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Siplin's school prayer bill gets Senate OK

The Florida Senate recently approved a bill that would allow students to lead prayer at any school assembly without any monitoring from teachers and school administrators. But, As Sascha Cordner reports, though it received widespread support among Republicans, Senate Democrats say the legislation is a lawsuit waiting to happen.

Commonly referred to as the “School prayer bill,” Senate Bill 98 authorizes, but does not require, a school board to adopt policies that allow inspirational messages to be given by students at a student assembly.

The bill’s sponsor, Democratic Senator Gary Siplin of Orlando says if a local school board gives the go-ahead, it would be up to a student to decide whether to give a prayer on school grounds, without any interference:

“Which means that whenever a student wants to have an inspirational message, it has to be by the student itself. Not a parent, not a teacher, not a coach, not an administrator, not a counselor, not a principal, not even a school board member, complete control by the student.”

But, Siplin had problems swaying his fellow Democrats to see the merits of his bill, like Senator Gwen Margolis of Miami.

“I must tell you that I deeply believe in prayer. I certainly encourage everyone to pray in their own way to themselves in a public place, but I do not think that it’s appropriate that allows for prayer openly in our schools.”

Democratic Senator Eleanor Sobel of Hollywood says if this bill becomes law, it would cause other students who don’t hold the same religious beliefs to be alienated, and could very well lead to a lawsuit.

“We want our public school students to get along and work together. This bill will lead to a less cohesive student body, not to mention the court challenges that will be pursued to defend our constitution that strongly opposes the establishment of religion in our bill of rights. In the end, you will find that this bill is unconstitutional.”

The bill originally called for student-led prayer to take place at optional high school assemblies.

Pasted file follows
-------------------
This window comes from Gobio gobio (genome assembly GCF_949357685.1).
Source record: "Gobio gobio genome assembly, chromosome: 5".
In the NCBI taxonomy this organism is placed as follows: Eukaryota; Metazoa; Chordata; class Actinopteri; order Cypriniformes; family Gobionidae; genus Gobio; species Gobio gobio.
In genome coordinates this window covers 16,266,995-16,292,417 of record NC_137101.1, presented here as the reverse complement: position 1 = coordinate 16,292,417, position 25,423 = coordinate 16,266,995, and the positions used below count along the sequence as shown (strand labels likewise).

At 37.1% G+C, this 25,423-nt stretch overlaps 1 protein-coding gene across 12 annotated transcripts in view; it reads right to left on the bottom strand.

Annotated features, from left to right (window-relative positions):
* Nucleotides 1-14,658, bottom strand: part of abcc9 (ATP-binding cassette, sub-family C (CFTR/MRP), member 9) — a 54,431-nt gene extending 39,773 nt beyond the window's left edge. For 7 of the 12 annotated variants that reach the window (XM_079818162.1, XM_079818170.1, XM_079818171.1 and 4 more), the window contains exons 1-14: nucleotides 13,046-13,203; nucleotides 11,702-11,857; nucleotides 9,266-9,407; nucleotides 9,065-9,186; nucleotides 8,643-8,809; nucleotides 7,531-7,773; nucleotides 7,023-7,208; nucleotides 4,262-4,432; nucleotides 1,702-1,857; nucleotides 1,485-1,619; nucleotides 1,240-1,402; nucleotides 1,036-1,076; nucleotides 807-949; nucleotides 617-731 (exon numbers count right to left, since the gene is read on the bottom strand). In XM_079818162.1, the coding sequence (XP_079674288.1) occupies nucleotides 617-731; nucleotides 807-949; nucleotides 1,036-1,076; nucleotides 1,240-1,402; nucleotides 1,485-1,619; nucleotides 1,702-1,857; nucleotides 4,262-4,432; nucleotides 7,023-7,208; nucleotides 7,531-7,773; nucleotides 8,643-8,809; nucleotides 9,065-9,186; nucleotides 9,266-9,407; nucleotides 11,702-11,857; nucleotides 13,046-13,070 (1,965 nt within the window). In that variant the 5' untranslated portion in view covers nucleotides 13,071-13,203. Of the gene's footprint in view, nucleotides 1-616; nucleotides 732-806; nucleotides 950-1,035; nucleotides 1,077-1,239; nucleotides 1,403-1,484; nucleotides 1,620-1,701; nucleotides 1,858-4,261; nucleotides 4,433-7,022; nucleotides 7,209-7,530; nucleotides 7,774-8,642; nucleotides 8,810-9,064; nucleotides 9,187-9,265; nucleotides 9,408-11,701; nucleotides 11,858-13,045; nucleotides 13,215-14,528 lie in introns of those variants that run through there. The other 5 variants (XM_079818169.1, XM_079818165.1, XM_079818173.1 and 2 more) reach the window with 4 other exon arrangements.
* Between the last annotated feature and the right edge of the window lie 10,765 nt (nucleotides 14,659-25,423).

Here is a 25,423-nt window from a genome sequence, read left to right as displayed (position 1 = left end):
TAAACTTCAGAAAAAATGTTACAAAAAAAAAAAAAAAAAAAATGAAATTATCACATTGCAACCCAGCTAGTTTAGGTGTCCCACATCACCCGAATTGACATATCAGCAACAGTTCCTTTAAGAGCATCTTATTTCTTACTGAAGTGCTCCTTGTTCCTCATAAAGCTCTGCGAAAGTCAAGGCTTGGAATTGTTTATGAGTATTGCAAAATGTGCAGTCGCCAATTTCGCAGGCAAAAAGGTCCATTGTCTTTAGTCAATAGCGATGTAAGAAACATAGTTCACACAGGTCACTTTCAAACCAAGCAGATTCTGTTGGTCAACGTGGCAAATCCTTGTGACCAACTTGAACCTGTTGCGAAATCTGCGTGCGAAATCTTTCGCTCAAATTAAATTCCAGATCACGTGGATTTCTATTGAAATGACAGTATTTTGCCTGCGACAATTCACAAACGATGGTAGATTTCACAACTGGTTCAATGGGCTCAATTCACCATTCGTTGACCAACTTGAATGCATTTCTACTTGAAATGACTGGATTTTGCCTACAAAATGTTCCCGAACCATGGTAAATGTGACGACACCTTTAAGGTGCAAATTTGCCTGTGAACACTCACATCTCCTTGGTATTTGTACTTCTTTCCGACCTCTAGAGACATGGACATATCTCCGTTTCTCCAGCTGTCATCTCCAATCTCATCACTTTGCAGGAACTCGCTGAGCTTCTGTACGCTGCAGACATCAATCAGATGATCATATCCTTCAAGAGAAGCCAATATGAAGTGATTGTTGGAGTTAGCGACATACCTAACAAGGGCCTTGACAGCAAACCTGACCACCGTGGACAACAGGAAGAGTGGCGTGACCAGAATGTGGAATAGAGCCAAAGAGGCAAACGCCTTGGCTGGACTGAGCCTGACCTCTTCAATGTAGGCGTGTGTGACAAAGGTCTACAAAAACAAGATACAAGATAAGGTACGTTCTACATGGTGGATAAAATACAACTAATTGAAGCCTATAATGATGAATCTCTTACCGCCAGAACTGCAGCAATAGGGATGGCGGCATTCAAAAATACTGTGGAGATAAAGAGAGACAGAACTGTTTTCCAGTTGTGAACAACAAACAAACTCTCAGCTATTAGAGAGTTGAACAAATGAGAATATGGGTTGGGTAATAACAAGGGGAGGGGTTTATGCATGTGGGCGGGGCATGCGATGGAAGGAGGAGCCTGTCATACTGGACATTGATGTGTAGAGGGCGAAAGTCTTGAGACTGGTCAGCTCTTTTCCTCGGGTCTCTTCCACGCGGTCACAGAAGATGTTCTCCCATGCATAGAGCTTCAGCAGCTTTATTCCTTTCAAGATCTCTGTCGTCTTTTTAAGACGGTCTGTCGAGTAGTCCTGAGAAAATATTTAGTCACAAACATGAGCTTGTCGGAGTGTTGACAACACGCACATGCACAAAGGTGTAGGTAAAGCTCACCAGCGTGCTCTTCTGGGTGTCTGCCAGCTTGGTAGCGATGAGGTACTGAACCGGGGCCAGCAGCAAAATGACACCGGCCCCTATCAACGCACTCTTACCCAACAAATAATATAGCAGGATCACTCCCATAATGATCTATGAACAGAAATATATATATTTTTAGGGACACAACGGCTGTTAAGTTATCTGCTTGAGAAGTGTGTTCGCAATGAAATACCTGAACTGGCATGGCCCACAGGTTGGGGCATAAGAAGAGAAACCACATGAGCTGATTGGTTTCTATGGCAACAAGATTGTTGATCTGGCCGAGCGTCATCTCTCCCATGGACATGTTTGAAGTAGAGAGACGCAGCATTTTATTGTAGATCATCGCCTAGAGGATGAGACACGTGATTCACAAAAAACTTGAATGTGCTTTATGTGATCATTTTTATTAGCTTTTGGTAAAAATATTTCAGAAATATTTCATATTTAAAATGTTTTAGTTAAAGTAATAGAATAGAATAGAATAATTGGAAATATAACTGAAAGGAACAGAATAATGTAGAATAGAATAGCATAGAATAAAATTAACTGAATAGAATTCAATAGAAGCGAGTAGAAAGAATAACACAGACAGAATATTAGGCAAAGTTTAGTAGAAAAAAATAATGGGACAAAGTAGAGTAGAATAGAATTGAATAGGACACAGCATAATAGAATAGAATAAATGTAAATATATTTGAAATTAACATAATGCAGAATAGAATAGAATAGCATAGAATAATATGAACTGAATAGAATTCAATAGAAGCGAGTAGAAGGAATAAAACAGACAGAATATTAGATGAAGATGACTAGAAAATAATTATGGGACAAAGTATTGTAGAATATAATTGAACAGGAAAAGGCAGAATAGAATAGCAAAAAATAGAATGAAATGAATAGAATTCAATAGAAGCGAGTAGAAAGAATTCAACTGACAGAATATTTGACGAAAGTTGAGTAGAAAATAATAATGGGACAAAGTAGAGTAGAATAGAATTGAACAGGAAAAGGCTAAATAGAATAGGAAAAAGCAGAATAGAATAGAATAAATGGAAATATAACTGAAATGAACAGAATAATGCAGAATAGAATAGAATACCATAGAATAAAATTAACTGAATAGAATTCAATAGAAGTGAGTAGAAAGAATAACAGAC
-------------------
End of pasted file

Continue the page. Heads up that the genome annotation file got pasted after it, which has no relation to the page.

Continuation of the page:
But, it now allows students to say inspirational messages, which could include prayer, at any student assemblies for grades k through 12. Democratic Senator Maria Sachs says opening up the bill to include elementary school students was the last straw for her:

To allow a school board, which is a government entity, not a group of families or a group of parents and teachers together along with religious personnel, this is a government agency that will mandate the type of prayer or inspirational message that will be handed out to little children to me crosses the line.”

Senator Siplin’s bill received staunch support from Republicans, including Senator Joe Negron of Stuart. He says currently, the state values things like, political and economic beliefs. But, religious expression always takes a backseat, which Negron says this bill addresses.

“And, that if someone wants to get up and talk about a secular point of view, well that’s fine, we’ll listen. But, if someone wants to get up and say the life and work of Martin Luther King, Junior as inspired me, and I’d like to read a prayer that he wrote. No you can’t do that! You’re a second class [citizen]. We’re not going to discuss it. This bill doesn’t even talk about that, it’s about religious expression.”

Senate President Designate Don Gaetz also supports the bill. But, he warns it may not always be a Christian or Jewish prayer.

"At a graduation ceremony a student might stand up and say I give my thanks to Allah, and let me explain why. A student might stand up and say I'm a Wiccan and let me explain why. We have to be prepared for the full expression of religion and I am."

The bill passed 31 to 8 along an almost party line vote, with Republicans in favor and all Democrats, except Siplin opposed. The bill’s House companion sponsored by Republican Representative Charles Van Zant is stalled in the House.

Sascha Cordner has more than ten years of public radio experience. It includes working at NPR member station WUFT-FM in Gainesville for several years. She's worked in both radio and TV, serving in various capacities as a reporter, producer and anchor. She's also a graduate of the University of Florida with a bachelor's degree in telecommunications. She is the recipient of 15 awards from the Associated Press, Society of Professional Journalists (SPJ), and Edward R. Murrow. Her award-winning stories include her coverage on the infamous “Dozier School for Boys” and a feature titled "Male Breast Cancer: Lost in the Sea of Pink." Currently, Sascha serves as the host and producer of local and state news content for the afternoon news program "All Things Considered" at WFSU. Sascha primarily covers criminal justice and social services issues. When she's not reporting, Sascha likes catching up on her favorite TV shows, singing and reading. Follow Sascha Cordner on Twitter:@SaschaCordner.